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12 October 2014
Ancient Harappan reservoir dwarfs that of Mohenjo Daro

A 5,000-year-old stepwell has been found in one of the largest Harappan cities - Dholavira, near the Arabian Sea, in what is now western India. Rectangular, 73.4 metres long, 29.3 metres wide, and 10 metres deep, it is the largest, grandest, and best furnished ancient reservoir discovered so far in the country.
     "This is almost three times bigger than the Great Bath of Mohenjo Daro that's 12 metres in length, 7 metres in width, and 2.4 metres in depth," said superintending archaeologist VN Prabhakar. "We will conduct spot analysis in December as various surveys have indicated other reservoirs and stepwells may be buried in Dholavira," Prabhakar continues. "We also suspect a huge lake and an ancient shoreline are buried in the archaeological site that's one of the five largest Harappan sites and the most prominent archaeological site in India belonging to the Indus Valley civilisation."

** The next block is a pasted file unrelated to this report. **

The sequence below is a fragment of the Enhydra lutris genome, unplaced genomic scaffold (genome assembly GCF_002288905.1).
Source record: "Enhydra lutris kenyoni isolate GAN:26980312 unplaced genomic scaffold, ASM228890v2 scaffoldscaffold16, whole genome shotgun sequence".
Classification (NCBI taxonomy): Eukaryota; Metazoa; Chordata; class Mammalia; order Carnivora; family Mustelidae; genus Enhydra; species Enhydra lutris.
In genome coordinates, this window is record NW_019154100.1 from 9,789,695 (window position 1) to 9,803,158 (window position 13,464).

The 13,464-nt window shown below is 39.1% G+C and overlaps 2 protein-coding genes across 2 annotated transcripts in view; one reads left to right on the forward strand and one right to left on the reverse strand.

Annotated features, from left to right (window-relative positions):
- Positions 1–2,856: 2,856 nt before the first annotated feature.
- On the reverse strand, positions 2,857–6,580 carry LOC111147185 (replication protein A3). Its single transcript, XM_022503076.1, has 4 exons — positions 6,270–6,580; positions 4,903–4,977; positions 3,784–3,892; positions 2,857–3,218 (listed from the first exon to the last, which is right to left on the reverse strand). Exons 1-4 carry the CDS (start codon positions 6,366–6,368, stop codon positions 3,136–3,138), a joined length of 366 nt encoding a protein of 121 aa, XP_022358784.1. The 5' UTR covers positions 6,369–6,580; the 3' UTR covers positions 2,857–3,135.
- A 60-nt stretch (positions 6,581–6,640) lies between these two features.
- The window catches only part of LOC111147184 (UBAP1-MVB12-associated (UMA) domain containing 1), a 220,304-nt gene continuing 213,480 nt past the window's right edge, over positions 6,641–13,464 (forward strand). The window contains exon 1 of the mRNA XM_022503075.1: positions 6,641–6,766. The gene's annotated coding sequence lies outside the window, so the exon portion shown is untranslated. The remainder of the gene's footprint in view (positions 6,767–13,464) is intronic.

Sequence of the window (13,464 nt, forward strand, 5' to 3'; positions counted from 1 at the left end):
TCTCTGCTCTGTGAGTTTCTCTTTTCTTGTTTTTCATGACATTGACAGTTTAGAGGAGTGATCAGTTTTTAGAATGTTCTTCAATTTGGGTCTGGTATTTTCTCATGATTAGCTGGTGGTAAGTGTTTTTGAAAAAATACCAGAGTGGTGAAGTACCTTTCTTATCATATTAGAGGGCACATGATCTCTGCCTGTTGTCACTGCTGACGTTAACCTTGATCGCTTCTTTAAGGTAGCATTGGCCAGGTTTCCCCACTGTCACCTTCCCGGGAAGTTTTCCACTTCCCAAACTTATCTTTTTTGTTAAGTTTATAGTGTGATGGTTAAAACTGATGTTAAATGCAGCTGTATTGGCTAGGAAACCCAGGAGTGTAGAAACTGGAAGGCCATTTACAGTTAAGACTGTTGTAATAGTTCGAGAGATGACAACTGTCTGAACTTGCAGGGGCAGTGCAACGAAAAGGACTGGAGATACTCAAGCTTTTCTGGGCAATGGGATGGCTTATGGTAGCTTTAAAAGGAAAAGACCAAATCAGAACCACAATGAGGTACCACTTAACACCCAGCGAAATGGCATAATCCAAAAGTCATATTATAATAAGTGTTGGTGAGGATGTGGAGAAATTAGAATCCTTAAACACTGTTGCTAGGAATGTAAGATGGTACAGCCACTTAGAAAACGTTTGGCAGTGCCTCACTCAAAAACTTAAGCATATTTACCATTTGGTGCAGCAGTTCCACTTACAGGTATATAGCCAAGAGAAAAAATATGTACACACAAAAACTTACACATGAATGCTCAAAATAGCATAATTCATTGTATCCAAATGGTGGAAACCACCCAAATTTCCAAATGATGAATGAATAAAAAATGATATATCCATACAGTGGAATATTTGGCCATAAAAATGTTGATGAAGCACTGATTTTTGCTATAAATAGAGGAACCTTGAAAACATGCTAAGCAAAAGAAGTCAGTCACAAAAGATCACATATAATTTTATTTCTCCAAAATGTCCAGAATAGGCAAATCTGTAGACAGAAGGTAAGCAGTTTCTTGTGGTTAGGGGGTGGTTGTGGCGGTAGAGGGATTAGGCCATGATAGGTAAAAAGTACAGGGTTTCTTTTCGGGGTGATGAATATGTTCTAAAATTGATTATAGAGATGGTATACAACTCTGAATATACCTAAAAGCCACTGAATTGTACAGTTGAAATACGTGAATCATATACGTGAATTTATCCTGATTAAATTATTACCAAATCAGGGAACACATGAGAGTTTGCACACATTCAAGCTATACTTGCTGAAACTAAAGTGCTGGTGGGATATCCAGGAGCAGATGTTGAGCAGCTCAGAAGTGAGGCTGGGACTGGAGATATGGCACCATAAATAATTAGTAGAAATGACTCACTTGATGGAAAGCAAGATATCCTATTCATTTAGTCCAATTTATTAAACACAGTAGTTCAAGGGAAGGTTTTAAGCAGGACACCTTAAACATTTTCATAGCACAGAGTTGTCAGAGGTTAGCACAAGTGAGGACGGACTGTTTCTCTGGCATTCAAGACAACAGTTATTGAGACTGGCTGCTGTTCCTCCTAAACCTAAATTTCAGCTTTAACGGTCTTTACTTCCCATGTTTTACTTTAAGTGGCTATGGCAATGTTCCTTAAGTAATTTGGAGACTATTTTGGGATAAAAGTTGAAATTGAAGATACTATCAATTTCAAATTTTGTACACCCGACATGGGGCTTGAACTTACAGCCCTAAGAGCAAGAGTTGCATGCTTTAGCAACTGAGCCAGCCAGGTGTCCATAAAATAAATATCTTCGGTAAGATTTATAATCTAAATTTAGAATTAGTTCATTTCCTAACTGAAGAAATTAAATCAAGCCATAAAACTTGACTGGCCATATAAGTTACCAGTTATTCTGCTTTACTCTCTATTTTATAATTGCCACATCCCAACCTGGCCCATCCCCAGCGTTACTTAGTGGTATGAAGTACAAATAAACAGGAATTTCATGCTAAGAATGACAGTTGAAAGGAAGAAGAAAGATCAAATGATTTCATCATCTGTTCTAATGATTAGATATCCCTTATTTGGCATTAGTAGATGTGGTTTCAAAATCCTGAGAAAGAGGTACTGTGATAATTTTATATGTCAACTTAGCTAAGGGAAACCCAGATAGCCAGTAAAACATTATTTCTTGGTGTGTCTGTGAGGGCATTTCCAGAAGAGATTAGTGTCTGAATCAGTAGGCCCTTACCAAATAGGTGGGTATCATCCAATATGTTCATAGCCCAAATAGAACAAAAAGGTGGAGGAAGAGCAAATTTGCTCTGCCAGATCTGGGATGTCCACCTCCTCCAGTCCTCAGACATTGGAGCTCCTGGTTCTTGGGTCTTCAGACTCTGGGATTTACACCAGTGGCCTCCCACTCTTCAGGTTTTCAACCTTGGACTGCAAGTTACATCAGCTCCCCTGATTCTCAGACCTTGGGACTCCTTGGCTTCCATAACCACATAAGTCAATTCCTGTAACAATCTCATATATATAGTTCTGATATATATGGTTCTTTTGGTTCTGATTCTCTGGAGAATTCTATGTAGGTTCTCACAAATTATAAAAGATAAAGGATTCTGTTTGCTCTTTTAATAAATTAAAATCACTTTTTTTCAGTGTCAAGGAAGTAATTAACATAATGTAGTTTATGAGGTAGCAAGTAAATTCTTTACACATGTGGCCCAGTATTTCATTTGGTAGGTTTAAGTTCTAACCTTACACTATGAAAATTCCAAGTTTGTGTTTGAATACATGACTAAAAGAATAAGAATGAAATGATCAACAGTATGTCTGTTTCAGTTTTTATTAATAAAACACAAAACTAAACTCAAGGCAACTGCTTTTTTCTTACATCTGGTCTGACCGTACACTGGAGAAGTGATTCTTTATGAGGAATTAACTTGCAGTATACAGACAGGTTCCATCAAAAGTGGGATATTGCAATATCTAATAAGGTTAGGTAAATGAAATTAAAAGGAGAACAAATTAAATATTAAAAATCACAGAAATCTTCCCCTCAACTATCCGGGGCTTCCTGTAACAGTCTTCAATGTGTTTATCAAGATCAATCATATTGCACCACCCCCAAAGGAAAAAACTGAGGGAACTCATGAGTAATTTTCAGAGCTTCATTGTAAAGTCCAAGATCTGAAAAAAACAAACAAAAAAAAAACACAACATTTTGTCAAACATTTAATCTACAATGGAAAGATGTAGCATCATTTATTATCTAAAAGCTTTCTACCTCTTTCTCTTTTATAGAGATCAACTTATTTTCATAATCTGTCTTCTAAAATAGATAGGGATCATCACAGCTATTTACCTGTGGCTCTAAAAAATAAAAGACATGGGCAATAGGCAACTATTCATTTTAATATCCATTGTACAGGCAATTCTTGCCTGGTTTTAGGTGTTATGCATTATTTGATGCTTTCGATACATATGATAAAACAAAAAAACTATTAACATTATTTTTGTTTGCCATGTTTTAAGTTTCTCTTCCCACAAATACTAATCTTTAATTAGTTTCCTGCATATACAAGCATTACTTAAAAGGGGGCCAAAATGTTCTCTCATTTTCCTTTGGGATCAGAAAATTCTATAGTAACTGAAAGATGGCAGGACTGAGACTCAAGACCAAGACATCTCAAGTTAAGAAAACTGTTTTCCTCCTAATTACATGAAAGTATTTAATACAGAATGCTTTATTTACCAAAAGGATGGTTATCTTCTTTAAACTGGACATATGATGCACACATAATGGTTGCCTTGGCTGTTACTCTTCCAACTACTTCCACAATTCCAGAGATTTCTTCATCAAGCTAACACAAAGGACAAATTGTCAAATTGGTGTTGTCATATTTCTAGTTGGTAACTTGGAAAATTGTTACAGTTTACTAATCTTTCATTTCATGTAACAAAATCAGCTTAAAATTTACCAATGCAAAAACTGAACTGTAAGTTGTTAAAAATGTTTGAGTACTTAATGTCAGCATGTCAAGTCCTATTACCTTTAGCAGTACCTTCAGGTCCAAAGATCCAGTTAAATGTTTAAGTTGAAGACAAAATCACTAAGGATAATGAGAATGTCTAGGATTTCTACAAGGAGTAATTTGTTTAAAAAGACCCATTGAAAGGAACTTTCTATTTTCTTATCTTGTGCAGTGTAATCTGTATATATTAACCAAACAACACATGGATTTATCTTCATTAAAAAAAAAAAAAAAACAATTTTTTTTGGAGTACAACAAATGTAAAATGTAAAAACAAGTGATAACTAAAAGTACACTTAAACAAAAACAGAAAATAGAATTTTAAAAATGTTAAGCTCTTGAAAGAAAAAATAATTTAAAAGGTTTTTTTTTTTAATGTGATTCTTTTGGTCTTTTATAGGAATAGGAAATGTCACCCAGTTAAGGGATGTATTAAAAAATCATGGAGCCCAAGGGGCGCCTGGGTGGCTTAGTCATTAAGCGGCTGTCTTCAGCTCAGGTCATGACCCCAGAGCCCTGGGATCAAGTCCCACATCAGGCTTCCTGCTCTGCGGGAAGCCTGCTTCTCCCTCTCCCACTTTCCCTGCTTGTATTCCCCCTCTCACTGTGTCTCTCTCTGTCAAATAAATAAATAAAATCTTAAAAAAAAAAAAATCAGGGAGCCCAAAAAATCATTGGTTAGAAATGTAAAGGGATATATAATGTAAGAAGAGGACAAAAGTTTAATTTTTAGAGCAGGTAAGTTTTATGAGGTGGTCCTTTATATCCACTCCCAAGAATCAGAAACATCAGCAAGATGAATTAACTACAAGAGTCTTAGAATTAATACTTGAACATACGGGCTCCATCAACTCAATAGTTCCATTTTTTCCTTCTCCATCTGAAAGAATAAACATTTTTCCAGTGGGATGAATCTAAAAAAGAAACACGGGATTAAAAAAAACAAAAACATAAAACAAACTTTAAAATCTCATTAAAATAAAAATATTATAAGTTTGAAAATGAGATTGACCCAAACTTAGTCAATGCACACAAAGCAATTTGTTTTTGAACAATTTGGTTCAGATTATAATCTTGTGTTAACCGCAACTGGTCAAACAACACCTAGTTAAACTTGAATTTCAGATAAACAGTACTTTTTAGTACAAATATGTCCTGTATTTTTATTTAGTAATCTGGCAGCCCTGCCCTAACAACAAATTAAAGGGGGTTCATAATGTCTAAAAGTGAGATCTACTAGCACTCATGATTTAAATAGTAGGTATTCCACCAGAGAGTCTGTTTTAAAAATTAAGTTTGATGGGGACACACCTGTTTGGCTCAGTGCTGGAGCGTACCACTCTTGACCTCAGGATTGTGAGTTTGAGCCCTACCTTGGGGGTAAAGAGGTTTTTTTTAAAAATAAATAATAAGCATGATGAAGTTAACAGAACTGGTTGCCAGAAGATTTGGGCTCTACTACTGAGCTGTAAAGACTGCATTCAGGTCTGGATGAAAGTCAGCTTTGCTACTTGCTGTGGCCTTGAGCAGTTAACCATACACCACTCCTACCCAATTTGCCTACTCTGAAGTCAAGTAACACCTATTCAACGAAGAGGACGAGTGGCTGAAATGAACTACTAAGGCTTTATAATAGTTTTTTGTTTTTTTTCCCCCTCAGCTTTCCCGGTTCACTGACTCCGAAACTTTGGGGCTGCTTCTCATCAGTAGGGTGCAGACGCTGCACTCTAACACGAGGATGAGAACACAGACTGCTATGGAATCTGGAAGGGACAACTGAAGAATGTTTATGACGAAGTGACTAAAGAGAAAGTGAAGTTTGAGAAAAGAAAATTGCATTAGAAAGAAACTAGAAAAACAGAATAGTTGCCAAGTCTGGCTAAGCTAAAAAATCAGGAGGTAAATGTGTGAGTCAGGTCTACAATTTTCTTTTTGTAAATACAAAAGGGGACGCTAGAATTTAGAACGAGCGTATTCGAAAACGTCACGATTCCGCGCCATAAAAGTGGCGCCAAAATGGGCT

Experts will use 3D laser scanning, remote sensing technology, and ground-penetrating radar to investigate the advanced hydraulic engineering used by Harappans for building the stepwell. "We will study how water flowed into the well and what was the idea behind water conservation," says Prabhakar. The team will also excavate various tanks, stoneware, finely furnished brick blocks, sanitation chambers and semi-precious stones hidden at the site.
     Precious stones like carnelian were in great demand during the Harappan era. Gujarat was the hub of bead and craft manufacturing industries. "Agate carnelian beads were also coveted," Prabhakar says.
     Other scientists are studying the various forms of pottery unearthed from the site to identify the diet followed by Harappans. "Through pottery typology, we'll find out whether different communities lived in Dholavira," Rai said. The team will also analyse precious copper and bronze artefacts.

Edited from The Times of India (8 October 2014)

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